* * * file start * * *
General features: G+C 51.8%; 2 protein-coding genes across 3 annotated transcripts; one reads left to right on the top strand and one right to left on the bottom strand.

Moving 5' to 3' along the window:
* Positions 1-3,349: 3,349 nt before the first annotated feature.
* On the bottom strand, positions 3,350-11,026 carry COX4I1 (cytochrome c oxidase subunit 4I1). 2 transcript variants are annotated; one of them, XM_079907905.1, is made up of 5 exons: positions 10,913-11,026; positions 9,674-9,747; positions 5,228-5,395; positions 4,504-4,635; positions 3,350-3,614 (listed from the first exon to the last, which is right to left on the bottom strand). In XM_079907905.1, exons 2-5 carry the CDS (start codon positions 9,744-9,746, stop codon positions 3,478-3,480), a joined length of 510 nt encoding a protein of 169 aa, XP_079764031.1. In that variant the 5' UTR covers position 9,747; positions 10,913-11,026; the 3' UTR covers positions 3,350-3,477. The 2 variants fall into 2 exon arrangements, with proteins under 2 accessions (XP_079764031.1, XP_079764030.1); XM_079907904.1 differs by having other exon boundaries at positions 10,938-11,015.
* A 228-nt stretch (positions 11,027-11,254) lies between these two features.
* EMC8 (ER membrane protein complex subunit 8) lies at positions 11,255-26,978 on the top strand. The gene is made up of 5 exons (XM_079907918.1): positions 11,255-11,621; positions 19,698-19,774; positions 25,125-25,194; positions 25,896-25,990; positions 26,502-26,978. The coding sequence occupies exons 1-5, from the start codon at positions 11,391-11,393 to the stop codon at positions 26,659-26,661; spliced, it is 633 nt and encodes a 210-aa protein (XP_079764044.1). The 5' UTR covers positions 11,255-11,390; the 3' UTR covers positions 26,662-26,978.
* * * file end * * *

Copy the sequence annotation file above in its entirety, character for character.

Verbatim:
General features: G+C 51.8%; 2 protein-coding genes across 3 annotated transcripts; one reads left to right on the top strand and one right to left on the bottom strand.

Moving 5' to 3' along the window:
* Positions 1-3,349: 3,349 nt before the first annotated feature.
* On the bottom strand, positions 3,350-11,026 carry COX4I1 (cytochrome c oxidase subunit 4I1). 2 transcript variants are annotated; one of them, XM_079907905.1, is made up of 5 exons: positions 10,913-11,026; positions 9,674-9,747; positions 5,228-5,395; positions 4,504-4,635; positions 3,350-3,614 (listed from the first exon to the last, which is right to left on the bottom strand). In XM_079907905.1, exons 2-5 carry the CDS (start codon positions 9,744-9,746, stop codon positions 3,478-3,480), a joined length of 510 nt encoding a protein of 169 aa, XP_079764031.1. In that variant the 5' UTR covers position 9,747; positions 10,913-11,026; the 3' UTR covers positions 3,350-3,477. The 2 variants fall into 2 exon arrangements, with proteins under 2 accessions (XP_079764031.1, XP_079764030.1); XM_079907904.1 differs by having other exon boundaries at positions 10,938-11,015.
* A 228-nt stretch (positions 11,027-11,254) lies between these two features.
* EMC8 (ER membrane protein complex subunit 8) lies at positions 11,255-26,978 on the top strand. The gene is made up of 5 exons (XM_079907918.1): positions 11,255-11,621; positions 19,698-19,774; positions 25,125-25,194; positions 25,896-25,990; positions 26,502-26,978. The coding sequence occupies exons 1-5, from the start codon at positions 11,391-11,393 to the stop codon at positions 26,659-26,661; spliced, it is 633 nt and encodes a 210-aa protein (XP_079764044.1). The 5' UTR covers positions 11,255-11,390; the 3' UTR covers positions 26,662-26,978.